The Independent
New York: 16 November 1854

Editor's Book Table.

  IDA MAY; a Story of Things Actual and Possible. By MARY LANGDON. Boston: Phillips, Sampson & Co. New-York: J. C. Derby.

  WE observe that the Evening Post affirms with much confidence that this book is from the author of Uncle Tom's Cabin. The Post is an authority in literature; yet we are constrained to deny that Mrs. Stowe is or can be the author of Ida May. Not that this work is, as the Post thinks, decidedly superior to Uncle Tom; but differs from that world-renowned book in almost every trait that characterizes the peculiar genius of its author

  "Mary Langdon" may be the real name of the author; but we can not avoid thinking that like "Elizabeth Wetherell" in the title-page of The Wide, Wide World, it is only assumed as a convenient method of anonymous authorship. Be that as it may, we venture to say that Mary Langdon--spinster, wife, or widow--is a much younger writer than Mrs. Harriet Beecher Stowe was when she committed Uncle Tom's Cabin to the printer; younger not certainly in years, but in experience and practice of writing stories. Mrs. Stowe will never write a better book than the success of which, in the face of the most interested and laborious detraction, is unparalleled in the history of literature; but Mary Langdon, we are confident, has by no means exhausted herself in the production of Ida May. We think we see in this book tokens of a power which has not yet been fully developed.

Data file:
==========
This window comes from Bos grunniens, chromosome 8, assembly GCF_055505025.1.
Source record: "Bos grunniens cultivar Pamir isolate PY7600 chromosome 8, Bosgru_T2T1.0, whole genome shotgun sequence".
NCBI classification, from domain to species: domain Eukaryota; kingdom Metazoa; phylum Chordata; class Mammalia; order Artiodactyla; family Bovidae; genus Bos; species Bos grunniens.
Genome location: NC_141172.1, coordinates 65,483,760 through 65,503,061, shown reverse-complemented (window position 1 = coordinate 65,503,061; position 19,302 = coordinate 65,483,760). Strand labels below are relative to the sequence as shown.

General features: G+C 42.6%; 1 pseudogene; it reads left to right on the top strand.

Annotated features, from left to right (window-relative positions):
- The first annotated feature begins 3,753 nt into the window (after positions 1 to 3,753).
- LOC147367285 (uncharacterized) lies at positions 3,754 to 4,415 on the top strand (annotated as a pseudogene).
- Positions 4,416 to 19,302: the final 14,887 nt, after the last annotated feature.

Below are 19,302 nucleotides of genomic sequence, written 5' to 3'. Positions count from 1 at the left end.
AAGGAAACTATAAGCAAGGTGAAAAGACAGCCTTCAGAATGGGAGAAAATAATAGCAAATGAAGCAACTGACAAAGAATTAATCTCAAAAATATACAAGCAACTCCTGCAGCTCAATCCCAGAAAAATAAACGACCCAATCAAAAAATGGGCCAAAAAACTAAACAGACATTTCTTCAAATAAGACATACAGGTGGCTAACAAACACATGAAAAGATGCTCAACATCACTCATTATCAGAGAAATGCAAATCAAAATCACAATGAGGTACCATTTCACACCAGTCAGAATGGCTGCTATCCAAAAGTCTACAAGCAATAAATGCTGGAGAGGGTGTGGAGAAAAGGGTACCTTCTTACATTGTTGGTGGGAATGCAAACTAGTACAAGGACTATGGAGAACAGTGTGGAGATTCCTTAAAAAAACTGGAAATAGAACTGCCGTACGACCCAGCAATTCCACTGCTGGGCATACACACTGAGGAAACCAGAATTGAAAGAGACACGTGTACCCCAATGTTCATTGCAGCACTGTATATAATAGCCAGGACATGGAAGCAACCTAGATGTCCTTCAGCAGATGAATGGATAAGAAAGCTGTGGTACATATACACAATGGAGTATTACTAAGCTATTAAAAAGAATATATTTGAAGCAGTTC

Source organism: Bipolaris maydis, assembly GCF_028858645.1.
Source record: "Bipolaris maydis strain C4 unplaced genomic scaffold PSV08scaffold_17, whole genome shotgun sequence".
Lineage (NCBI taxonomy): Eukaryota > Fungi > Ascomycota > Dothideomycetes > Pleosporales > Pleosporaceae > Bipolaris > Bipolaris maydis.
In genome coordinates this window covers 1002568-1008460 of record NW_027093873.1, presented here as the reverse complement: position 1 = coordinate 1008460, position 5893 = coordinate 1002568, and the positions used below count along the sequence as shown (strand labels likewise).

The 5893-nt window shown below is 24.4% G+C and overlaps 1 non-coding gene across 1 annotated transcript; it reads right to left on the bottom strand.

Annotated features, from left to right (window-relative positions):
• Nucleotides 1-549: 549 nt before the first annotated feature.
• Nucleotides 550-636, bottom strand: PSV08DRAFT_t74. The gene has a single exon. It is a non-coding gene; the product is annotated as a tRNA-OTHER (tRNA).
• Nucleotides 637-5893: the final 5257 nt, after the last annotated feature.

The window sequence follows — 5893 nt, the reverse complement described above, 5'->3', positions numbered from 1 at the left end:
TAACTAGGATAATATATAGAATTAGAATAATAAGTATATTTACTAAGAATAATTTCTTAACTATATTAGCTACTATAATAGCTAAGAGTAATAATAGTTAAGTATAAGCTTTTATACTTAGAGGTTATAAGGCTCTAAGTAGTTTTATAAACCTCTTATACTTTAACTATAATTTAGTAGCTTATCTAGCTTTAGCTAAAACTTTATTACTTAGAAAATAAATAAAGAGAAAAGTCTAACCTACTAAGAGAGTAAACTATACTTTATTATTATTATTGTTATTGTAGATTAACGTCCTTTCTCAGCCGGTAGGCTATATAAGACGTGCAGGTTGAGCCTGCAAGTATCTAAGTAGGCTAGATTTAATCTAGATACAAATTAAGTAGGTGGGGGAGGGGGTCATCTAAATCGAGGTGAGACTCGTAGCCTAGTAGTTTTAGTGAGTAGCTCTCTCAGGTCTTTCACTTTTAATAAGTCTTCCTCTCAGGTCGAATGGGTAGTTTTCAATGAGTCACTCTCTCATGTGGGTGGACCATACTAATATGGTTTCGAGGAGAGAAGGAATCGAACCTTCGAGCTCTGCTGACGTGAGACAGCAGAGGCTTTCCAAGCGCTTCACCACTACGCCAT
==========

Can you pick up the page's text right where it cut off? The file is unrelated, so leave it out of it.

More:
Ida May is the story of a white child, kidnapped and sold into slavery. It professes to embody "ideas and impressions received by the writer during a residence in the South." Thus, like Dr. Nehemiah Adams's new book, it is "a South-side view of slavery"--South-side, not as being in full sympathy with the great Southern institution, but as having been taken under a Southern sun. Mary Langdon, whoever she may be, has seen the South, and in this story she gives us her representation of Southern society. The picture has lights as well as shades, but none can find in it any apology for slavery. It will help even the best informed to understand that subject better. Mary Langdon has observed "things actual" with a human and a Christian eye, and with no little insight into the philosophy of human nature.

  We can not but anticipate for this book a wide circulation; and we trust we shall hear from the author again.